"It's like, everybody wanted to use freedom as a context to freak out, and that was not what I was talking about. One of the problems with collective improvisation, as far as I'm concerned, is that people who use anarchy or collective improvisation will interpret that to mean 'Now I can kill you'; and I'm saying, wait a minute! OK, it's true that in a free-thought zone, you can think of anything you want to think, but that was not the optimum state of what I had in mind when I said, let's have freedom. I thought any transformational understanding of so-called freedom would imply that you would be free to find those disciplines that suited you, free to understand your own value systems; but not that you would just freak out because 'the teacher's not there.' The teacher is still there!
It's one thing to talk about the post-Ayler cycle with respect to the events which took place in the first year, the second year. . . but if you look back at the last twenty years, what has freedom meant? For a great many people, so-called freedomis more limiting than bebop, because in bebop you can play a ballad or change the tempo or the key. So-called freedom has not helped us as a family, as a collective, to understand responsibility better. Only the master musicians, the ones who really understand what they were doing and who did their homework, have been able to generate forward motion. So the notion of freedom that was being perpetrated in the sixties might not have been the healthiest notion. I say 'healthiest notion' because I'm not opposed to the state of freedom; I believe that with correct information and an understanding of respect for humanity, human beings can rise to their potential. But fixed and open variables, with the fixed variables functioning from fundamental value systems--that's what freedom means to me."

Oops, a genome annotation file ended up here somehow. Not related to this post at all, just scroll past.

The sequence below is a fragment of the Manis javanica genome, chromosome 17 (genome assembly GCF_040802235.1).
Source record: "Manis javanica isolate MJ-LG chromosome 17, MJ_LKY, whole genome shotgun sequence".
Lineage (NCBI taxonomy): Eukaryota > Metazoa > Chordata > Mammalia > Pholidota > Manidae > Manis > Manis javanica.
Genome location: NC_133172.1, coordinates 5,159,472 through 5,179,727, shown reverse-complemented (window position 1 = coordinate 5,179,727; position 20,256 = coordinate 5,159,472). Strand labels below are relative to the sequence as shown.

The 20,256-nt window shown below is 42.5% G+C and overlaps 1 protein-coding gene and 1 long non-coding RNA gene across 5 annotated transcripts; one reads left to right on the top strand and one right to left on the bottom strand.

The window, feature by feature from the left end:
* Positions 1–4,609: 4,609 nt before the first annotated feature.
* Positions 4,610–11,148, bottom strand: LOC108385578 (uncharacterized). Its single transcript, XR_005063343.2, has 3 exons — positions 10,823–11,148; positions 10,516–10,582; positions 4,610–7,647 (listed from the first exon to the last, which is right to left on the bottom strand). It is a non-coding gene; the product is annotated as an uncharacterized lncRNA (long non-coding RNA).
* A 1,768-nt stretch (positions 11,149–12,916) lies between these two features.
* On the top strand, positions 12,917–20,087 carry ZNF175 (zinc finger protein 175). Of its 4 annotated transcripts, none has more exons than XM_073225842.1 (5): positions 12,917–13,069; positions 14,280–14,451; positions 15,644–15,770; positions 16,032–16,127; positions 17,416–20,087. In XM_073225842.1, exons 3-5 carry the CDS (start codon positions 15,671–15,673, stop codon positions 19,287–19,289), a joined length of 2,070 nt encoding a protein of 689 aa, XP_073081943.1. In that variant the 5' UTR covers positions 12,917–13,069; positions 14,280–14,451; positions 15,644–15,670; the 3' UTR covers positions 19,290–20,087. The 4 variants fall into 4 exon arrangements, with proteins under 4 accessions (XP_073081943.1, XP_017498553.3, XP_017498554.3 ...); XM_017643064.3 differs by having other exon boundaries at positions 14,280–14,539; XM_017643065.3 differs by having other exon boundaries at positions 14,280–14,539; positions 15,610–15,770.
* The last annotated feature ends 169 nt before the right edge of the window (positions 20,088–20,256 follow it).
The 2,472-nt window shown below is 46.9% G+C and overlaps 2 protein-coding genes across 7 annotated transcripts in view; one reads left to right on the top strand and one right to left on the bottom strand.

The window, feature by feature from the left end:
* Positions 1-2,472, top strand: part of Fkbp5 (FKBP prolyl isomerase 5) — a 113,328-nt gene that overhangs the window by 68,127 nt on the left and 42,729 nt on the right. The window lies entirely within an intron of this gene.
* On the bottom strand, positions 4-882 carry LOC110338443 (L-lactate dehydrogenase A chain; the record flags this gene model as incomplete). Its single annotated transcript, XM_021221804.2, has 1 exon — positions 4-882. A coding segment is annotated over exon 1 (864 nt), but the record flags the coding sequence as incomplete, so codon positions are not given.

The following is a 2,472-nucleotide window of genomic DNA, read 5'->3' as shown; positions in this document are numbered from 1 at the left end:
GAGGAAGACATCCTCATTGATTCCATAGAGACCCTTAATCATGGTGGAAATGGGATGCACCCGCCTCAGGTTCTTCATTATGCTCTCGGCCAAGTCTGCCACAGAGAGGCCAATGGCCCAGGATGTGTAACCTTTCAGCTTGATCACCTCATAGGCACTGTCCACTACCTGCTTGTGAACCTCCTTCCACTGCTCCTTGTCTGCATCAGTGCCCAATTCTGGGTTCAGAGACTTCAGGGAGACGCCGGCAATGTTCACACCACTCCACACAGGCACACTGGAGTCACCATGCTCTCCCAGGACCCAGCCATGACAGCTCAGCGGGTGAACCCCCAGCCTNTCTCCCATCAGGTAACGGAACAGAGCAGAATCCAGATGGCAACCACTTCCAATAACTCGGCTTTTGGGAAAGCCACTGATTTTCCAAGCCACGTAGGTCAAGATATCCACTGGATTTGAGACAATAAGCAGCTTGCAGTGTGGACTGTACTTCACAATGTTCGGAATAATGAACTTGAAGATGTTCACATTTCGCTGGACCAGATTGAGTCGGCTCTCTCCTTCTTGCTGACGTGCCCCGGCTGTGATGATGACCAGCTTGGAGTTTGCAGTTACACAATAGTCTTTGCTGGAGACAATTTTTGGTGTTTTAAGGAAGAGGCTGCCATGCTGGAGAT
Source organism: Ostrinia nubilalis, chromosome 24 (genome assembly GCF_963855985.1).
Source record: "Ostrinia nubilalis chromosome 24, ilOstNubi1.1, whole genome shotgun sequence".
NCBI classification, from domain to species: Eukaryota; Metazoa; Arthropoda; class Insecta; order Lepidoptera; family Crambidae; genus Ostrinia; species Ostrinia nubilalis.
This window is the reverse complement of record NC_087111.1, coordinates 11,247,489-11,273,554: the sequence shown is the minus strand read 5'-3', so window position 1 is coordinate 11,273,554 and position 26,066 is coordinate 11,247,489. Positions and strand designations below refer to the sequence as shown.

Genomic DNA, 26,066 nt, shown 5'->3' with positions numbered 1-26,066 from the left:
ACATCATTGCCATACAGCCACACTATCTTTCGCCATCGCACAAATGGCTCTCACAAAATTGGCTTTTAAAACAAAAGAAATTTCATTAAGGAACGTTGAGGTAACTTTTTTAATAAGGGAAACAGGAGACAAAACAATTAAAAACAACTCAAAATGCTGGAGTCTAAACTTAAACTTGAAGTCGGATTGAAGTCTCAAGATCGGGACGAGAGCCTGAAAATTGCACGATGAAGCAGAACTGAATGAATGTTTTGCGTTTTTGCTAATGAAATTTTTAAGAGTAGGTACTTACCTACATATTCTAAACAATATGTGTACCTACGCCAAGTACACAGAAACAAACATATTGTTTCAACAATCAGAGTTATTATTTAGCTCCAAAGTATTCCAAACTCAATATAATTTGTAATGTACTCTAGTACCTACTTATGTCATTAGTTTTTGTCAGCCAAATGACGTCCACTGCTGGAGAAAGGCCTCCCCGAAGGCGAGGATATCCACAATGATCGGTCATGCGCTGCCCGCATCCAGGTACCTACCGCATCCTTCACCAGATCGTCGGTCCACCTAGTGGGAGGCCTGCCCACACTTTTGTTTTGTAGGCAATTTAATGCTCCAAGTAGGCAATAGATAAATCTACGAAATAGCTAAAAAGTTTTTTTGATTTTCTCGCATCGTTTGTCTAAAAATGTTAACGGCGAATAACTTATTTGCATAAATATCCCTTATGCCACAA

Anthony Braxton en Graham Lock, Forces in Motion: Anthony Braxton and the Meta-Reality of Creative Music (London: Quartet, 1988), p240
Un Domingo Cualquiera:
Anthony Braxton For Alto (Delmark, 1968)
Circle Paris Concert (ECM, 1972)
Sea Ensemble After Nature (Red, 1977)
Wadada Leo Smith With The Bill Smith Ensemble Rastafari (Sackville, 1983)
Anthony Braxton Four Compositions (GTM) 2000 (Delmark, 2003)